Updated on 06.09.07

The Laundry Detergent Battle: Costco Versus My Homebrew Formula – What’s Really Frugal?

Trent Hamm

SLIME!In response to my post about making your own liquid laundry detergent at home, several people commented that they buy it in huge quantities at Costco, so they couldn’t see the benefit in making their own.

Hearing that, I decided to look at more options to find the least expensive option for getting my clothes clean and fresh.

I stopped at Costco and found that I could get a giant bucket of Kirkland brand powdered laundry detergent for $11.99, which would do 160 loads. This is a very good deal on some very high quality laundry detergent; Consumer Reports gives a thumbs-up to the detergent. The big Costco box is $0.075 per wash.

For comparison’s sake, I looked up the jumbo size box of Tide powder detergent at Amazon and found that it would do 240 loads for $53.70. The Tide jumbo box is $0.22 per wash

The liquid laundry detergent recipe I posted earlier works quite well. A batch of that stuff comes out to about $0.03 per wash. Here’s that recipe in a nutshell, for those who would like to see it (see the full recipe for more details):

Step One: Put about four cups of water into a pan on your stove and turn the heat up on high until it’s almost boiling. While you’re waiting, whip out a knife and start shaving strips off of a bar of soap into the water, whittling it down. Keep the heat below a boil and keep shaving the soap. Eventually, you’ll shave up the whole bar, then stir the hot water until the soap is dissolved and you have some highly soapy water.

Step Two: Put three gallons of hot water (11 liters or so) into the five gallon bucket – the easiest way is to fill up three gallon milk jugs worth of it. Then mix in the hot soapy water from step one, stir it for a while, then add a cup of washing soda. Keep stirring it for another minute or two, then add a half cup of borax if you are using borax. Stir for another couple of minutes, then let the stuff sit overnight to cool.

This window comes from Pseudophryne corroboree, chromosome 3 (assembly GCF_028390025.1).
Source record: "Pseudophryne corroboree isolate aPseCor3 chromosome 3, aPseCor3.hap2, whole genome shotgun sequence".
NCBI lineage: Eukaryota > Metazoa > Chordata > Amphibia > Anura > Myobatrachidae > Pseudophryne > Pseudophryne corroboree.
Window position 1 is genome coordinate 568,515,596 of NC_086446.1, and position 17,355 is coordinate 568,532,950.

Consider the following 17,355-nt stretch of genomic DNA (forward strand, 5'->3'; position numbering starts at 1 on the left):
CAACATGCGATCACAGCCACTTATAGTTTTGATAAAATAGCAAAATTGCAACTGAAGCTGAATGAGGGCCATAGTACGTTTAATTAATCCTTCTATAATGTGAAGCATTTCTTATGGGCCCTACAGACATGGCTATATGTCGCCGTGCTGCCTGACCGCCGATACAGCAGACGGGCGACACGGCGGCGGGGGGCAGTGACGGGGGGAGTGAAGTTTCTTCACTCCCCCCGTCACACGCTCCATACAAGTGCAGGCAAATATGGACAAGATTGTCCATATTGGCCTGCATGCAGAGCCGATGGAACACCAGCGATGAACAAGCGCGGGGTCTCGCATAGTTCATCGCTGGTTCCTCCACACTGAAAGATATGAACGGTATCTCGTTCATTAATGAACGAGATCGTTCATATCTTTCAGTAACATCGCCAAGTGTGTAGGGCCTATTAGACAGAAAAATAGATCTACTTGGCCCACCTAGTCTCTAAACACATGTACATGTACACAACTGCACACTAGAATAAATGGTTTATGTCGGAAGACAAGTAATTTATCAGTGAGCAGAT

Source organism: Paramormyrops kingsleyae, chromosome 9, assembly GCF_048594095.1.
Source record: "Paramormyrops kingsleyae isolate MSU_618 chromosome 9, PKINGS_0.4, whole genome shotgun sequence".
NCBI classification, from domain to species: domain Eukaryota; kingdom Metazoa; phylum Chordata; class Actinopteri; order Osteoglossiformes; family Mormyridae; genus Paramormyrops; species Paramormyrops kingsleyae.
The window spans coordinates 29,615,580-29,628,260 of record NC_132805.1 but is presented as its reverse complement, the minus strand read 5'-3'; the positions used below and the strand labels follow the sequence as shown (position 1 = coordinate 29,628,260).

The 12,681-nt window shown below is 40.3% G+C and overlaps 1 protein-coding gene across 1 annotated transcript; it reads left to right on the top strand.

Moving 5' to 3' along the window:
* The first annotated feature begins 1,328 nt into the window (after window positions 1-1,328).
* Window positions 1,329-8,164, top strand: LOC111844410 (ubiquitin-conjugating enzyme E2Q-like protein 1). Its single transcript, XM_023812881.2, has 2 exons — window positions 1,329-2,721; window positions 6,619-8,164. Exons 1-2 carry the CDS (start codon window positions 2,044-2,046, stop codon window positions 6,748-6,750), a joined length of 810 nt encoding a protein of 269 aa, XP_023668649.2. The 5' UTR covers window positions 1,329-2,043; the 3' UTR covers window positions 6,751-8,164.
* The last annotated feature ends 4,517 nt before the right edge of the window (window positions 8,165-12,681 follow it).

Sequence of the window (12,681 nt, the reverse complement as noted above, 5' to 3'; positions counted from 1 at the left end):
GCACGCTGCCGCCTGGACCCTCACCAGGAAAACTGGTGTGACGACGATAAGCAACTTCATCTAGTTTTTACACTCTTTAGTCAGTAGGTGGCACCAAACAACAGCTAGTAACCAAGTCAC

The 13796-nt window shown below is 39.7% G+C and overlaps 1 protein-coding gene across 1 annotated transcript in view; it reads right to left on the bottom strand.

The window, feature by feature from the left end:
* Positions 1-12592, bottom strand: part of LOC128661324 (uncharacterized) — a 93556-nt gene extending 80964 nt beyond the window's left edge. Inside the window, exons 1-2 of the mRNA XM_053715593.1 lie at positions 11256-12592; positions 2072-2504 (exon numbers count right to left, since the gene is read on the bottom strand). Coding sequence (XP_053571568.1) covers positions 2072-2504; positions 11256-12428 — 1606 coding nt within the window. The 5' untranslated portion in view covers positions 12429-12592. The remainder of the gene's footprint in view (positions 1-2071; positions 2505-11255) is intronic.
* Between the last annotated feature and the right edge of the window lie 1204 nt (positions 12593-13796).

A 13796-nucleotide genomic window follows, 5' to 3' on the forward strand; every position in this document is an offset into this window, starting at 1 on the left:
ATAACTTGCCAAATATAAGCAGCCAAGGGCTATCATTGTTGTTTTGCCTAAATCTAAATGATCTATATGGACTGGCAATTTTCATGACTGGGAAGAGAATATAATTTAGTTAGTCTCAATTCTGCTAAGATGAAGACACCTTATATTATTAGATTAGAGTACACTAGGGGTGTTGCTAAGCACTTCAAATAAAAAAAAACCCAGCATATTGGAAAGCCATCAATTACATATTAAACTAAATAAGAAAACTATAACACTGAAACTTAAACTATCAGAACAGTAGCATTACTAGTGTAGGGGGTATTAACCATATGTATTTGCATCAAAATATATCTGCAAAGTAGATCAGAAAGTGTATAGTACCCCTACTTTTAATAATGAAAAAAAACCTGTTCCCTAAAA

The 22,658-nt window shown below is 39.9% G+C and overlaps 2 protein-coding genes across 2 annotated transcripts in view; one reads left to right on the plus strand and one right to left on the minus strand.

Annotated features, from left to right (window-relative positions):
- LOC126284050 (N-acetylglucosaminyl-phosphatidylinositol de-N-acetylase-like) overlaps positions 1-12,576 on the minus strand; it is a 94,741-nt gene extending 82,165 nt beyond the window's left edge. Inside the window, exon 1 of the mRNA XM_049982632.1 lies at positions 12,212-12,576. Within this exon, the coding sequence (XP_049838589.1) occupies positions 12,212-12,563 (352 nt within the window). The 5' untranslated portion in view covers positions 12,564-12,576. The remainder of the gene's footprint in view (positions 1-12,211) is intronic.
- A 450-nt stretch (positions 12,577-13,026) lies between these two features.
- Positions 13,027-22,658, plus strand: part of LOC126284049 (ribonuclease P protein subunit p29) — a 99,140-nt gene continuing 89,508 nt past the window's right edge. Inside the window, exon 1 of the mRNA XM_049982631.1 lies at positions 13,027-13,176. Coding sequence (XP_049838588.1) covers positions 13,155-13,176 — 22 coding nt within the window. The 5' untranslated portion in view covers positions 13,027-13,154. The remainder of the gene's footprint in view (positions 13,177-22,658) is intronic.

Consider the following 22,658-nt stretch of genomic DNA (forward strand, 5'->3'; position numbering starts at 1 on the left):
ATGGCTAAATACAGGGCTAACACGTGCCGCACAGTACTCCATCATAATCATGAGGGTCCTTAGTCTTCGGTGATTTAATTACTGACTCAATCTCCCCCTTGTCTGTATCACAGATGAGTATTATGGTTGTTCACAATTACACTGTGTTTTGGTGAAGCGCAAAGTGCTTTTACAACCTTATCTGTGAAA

The easiest way to compare all of the options is to calculate how many loads you do in an average year. For us, we do eight to ten loads in an average week, which comes out to about 450 loads a year. Then, multiply those loads by the cost per load to see how much money you spend on laundry detergent. In our case, we would spend about $13.50 on our homemade formula, $33.75 on the Costco brand, and $99 on the Tide. In each case, these dollar amounts come from buying the jumbo bulk containers, so if you’re buying smaller ones, it’s going to be more expensive than that.

Now, is the effort in making the homemade detergent worth the $20 we would save per year in laundry detergent? For me, it is, and it will be an even bigger savings when our second baby arrives, but you may arrive at a different conclusion, especially if you are a big fan of the Kirkland/Costco brand detergent

Whichever way you choose, though, you’re actively practicing frugality. You’re sitting down, looking at the total cost of each option, and choosing the one that is the best option for you in the long run.

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  1. Rachel says: